IQN: An Incremental Quasi-Newton Method with Local Superlinear Convergence Rate

2 Feb 2017  ·  Aryan Mokhtari, Mark Eisen, Alejandro Ribeiro ·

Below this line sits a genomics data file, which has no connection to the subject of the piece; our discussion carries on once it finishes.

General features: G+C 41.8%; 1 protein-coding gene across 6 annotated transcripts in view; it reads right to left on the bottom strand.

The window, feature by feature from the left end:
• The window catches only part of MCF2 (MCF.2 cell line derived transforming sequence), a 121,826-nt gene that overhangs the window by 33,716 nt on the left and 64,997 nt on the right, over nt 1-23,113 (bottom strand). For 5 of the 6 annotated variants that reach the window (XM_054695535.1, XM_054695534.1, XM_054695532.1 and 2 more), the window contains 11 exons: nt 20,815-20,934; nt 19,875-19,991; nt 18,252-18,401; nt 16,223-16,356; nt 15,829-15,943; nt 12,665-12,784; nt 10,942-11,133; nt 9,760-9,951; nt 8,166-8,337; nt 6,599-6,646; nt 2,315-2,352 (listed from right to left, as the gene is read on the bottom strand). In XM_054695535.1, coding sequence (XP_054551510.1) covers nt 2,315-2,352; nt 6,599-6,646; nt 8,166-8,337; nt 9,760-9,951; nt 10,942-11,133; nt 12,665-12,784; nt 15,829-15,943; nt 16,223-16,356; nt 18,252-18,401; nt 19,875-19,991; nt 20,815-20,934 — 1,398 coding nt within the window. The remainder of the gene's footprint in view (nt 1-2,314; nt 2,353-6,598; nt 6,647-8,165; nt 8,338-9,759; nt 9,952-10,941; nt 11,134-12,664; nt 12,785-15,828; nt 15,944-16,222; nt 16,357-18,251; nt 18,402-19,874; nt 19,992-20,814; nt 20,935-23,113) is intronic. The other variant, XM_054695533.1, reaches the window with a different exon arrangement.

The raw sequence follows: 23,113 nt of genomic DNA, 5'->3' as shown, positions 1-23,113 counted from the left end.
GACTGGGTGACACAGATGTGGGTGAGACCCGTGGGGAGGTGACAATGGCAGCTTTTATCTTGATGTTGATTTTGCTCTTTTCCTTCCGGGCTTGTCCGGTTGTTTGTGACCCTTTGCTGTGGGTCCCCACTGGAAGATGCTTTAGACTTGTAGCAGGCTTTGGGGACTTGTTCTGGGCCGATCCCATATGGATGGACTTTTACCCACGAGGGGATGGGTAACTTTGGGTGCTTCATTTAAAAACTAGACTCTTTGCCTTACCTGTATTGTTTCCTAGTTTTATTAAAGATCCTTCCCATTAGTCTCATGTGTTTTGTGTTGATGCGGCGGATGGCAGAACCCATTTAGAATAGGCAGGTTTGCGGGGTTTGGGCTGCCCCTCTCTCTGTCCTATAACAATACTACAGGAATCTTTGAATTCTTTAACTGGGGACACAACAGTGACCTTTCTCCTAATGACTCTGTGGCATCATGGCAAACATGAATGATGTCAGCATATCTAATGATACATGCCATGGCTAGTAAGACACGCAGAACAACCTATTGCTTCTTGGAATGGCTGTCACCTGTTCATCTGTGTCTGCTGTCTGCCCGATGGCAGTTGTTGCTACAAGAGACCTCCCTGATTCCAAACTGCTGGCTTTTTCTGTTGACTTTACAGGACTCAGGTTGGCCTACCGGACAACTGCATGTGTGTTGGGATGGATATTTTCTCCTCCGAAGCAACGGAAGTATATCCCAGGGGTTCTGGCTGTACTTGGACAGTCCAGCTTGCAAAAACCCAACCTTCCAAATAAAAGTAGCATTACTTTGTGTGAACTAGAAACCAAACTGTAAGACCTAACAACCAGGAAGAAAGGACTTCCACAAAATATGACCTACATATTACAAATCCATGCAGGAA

The problem of minimizing an objective that can be written as the sum of a set of $n$ smooth and strongly convex functions is considered. The Incremental Quasi-Newton (IQN) method proposed here belongs to the family of stochastic and incremental methods that have a cost per iteration independent of $n$... IQN iterations are a stochastic version of BFGS iterations that use memory to reduce the variance of stochastic approximations. The convergence properties of IQN bridge a gap between deterministic and stochastic quasi-Newton methods. Deterministic quasi-Newton methods exploit the possibility of approximating the Newton step using objective gradient differences. They are appealing because they have a smaller computational cost per iteration relative to Newton's method and achieve a superlinear convergence rate under customary regularity assumptions. Stochastic quasi-Newton methods utilize stochastic gradient differences in lieu of actual gradient differences. This makes their computational cost per iteration independent of the number of objective functions $n$. However, existing stochastic quasi-Newton methods have sublinear or linear convergence at best. IQN is the first stochastic quasi-Newton method proven to converge superlinearly in a local neighborhood of the optimal solution. IQN differs from state-of-the-art incremental quasi-Newton methods in three aspects: (i) The use of aggregated information of variables, gradients, and quasi-Newton Hessian approximation matrices to reduce the noise of gradient and Hessian approximations. (ii) The approximation of each individual function by its Taylor's expansion in which the linear and quadratic terms are evaluated with respect to the same iterate. (iii) The use of a cyclic scheme to update the functions in lieu of a random selection routine. We use these fundamental properties of IQN to establish its local superlinear convergence rate. read more

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